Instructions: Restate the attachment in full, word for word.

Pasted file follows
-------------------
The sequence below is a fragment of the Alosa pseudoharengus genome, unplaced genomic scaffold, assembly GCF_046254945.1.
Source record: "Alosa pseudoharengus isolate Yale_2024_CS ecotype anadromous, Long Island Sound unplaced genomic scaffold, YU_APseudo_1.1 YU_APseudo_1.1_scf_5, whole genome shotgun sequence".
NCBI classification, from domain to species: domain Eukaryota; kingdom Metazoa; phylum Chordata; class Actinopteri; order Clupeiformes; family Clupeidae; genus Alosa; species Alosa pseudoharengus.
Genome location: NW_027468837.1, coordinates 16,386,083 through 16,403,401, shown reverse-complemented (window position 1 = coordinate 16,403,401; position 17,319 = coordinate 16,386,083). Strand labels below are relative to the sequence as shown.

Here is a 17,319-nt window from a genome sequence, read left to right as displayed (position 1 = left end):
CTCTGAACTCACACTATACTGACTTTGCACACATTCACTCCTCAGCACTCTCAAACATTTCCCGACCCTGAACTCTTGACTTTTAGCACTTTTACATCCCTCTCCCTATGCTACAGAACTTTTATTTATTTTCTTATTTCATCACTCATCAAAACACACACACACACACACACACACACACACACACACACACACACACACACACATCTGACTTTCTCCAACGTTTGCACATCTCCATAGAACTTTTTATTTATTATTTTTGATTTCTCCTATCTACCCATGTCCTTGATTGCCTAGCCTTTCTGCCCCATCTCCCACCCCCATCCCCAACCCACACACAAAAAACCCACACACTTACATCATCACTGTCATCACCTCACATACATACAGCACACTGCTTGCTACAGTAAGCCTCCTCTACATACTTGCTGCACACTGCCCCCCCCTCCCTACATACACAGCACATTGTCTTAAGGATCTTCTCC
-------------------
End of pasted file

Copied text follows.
The sequence below is a fragment of the Alosa pseudoharengus genome, unplaced genomic scaffold, assembly GCF_046254945.1.
Source record: "Alosa pseudoharengus isolate Yale_2024_CS ecotype anadromous, Long Island Sound unplaced genomic scaffold, YU_APseudo_1.1 YU_APseudo_1.1_scf_5, whole genome shotgun sequence".
NCBI classification, from domain to species: domain Eukaryota; kingdom Metazoa; phylum Chordata; class Actinopteri; order Clupeiformes; family Clupeidae; genus Alosa; species Alosa pseudoharengus.
Genome location: NW_027468837.1, coordinates 16,386,083 through 16,403,401, shown reverse-complemented (window position 1 = coordinate 16,403,401; position 17,319 = coordinate 16,386,083). Strand labels below are relative to the sequence as shown.

Here is a 17,319-nt window from a genome sequence, read left to right as displayed (position 1 = left end):
CTCTGAACTCACACTATACTGACTTTGCACACATTCACTCCTCAGCACTCTCAAACATTTCCCGACCCTGAACTCTTGACTTTTAGCACTTTTACATCCCTCTCCCTATGCTACAGAACTTTTATTTATTTTCTTATTTCATCACTCATCAAAACACACACACACACACACACACACACACACACACACACACACACACACACACATCTGACTTTCTCCAACGTTTGCACATCTCCATAGAACTTTTTATTTATTATTTTTGATTTCTCCTATCTACCCATGTCCTTGATTGCCTAGCCTTTCTGCCCCATCTCCCACCCCCATCCCCAACCCACACACAAAAAACCCACACACTTACATCATCACTGTCATCACCTCACATACATACAGCACACTGCTTGCTACAGTAAGCCTCCTCTACATACTTGCTGCACACTGCCCCCCCCTCCCTACATACACAGCACATTGTCTTAAGGATCTTCTCC